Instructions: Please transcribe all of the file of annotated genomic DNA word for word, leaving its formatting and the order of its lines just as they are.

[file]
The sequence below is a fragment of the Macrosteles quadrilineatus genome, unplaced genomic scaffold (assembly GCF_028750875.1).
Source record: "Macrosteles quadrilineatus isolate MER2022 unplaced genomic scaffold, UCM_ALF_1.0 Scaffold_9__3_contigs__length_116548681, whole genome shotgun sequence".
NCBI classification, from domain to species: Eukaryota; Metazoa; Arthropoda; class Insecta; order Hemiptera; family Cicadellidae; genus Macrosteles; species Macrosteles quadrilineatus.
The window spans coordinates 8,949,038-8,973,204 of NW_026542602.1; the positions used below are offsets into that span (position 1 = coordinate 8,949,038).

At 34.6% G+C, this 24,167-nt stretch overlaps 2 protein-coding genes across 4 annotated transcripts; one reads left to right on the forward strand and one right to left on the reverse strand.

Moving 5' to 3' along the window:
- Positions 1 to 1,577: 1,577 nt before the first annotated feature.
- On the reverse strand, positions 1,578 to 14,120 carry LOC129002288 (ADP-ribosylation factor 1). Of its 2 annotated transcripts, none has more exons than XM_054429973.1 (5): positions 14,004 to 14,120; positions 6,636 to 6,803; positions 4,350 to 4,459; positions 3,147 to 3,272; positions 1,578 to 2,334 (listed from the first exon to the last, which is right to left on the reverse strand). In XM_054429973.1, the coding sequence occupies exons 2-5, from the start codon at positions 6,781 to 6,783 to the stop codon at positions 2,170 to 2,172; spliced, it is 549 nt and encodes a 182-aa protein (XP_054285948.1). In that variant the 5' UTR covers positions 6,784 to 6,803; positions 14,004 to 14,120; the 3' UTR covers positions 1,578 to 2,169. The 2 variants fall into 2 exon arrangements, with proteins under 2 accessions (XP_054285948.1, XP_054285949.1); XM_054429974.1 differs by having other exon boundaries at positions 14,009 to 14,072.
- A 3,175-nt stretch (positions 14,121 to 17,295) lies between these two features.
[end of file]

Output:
The sequence below is a fragment of the Macrosteles quadrilineatus genome, unplaced genomic scaffold (assembly GCF_028750875.1).
Source record: "Macrosteles quadrilineatus isolate MER2022 unplaced genomic scaffold, UCM_ALF_1.0 Scaffold_9__3_contigs__length_116548681, whole genome shotgun sequence".
NCBI classification, from domain to species: Eukaryota; Metazoa; Arthropoda; class Insecta; order Hemiptera; family Cicadellidae; genus Macrosteles; species Macrosteles quadrilineatus.
The window spans coordinates 8,949,038-8,973,204 of NW_026542602.1; the positions used below are offsets into that span (position 1 = coordinate 8,949,038).

At 34.6% G+C, this 24,167-nt stretch overlaps 2 protein-coding genes across 4 annotated transcripts; one reads left to right on the forward strand and one right to left on the reverse strand.

Moving 5' to 3' along the window:
- Positions 1 to 1,577: 1,577 nt before the first annotated feature.
- On the reverse strand, positions 1,578 to 14,120 carry LOC129002288 (ADP-ribosylation factor 1). Of its 2 annotated transcripts, none has more exons than XM_054429973.1 (5): positions 14,004 to 14,120; positions 6,636 to 6,803; positions 4,350 to 4,459; positions 3,147 to 3,272; positions 1,578 to 2,334 (listed from the first exon to the last, which is right to left on the reverse strand). In XM_054429973.1, the coding sequence occupies exons 2-5, from the start codon at positions 6,781 to 6,783 to the stop codon at positions 2,170 to 2,172; spliced, it is 549 nt and encodes a 182-aa protein (XP_054285948.1). In that variant the 5' UTR covers positions 6,784 to 6,803; positions 14,004 to 14,120; the 3' UTR covers positions 1,578 to 2,169. The 2 variants fall into 2 exon arrangements, with proteins under 2 accessions (XP_054285948.1, XP_054285949.1); XM_054429974.1 differs by having other exon boundaries at positions 14,009 to 14,072.
- A 3,175-nt stretch (positions 14,121 to 17,295) lies between these two features.